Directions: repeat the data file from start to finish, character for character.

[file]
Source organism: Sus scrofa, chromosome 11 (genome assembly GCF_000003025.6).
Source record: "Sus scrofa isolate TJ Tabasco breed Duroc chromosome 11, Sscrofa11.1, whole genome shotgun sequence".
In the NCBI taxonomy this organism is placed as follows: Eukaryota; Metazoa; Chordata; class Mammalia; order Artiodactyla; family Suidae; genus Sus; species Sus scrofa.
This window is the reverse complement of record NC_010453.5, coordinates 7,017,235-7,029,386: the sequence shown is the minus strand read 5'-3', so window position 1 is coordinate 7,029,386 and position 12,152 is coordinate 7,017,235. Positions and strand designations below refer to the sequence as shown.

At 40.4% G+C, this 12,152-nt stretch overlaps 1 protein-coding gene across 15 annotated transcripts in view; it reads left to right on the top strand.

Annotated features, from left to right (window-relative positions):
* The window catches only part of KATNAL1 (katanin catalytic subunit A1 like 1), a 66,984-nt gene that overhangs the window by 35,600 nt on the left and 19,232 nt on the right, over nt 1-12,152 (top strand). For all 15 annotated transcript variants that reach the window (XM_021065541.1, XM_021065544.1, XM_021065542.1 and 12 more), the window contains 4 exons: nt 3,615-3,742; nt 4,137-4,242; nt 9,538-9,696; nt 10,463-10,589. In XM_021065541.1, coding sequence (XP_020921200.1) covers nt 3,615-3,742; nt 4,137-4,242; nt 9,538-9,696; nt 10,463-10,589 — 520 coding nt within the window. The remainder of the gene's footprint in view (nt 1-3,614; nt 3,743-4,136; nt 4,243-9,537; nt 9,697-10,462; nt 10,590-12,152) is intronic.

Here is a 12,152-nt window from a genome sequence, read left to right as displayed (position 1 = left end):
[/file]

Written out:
Source organism: Sus scrofa, chromosome 11 (genome assembly GCF_000003025.6).
Source record: "Sus scrofa isolate TJ Tabasco breed Duroc chromosome 11, Sscrofa11.1, whole genome shotgun sequence".
In the NCBI taxonomy this organism is placed as follows: Eukaryota; Metazoa; Chordata; class Mammalia; order Artiodactyla; family Suidae; genus Sus; species Sus scrofa.
This window is the reverse complement of record NC_010453.5, coordinates 7,017,235-7,029,386: the sequence shown is the minus strand read 5'-3', so window position 1 is coordinate 7,029,386 and position 12,152 is coordinate 7,017,235. Positions and strand designations below refer to the sequence as shown.

At 40.4% G+C, this 12,152-nt stretch overlaps 1 protein-coding gene across 15 annotated transcripts in view; it reads left to right on the top strand.

Annotated features, from left to right (window-relative positions):
* The window catches only part of KATNAL1 (katanin catalytic subunit A1 like 1), a 66,984-nt gene that overhangs the window by 35,600 nt on the left and 19,232 nt on the right, over nt 1-12,152 (top strand). For all 15 annotated transcript variants that reach the window (XM_021065541.1, XM_021065544.1, XM_021065542.1 and 12 more), the window contains 4 exons: nt 3,615-3,742; nt 4,137-4,242; nt 9,538-9,696; nt 10,463-10,589. In XM_021065541.1, coding sequence (XP_020921200.1) covers nt 3,615-3,742; nt 4,137-4,242; nt 9,538-9,696; nt 10,463-10,589 — 520 coding nt within the window. The remainder of the gene's footprint in view (nt 1-3,614; nt 3,743-4,136; nt 4,243-9,537; nt 9,697-10,462; nt 10,590-12,152) is intronic.

Here is a 12,152-nt window from a genome sequence, read left to right as displayed (position 1 = left end):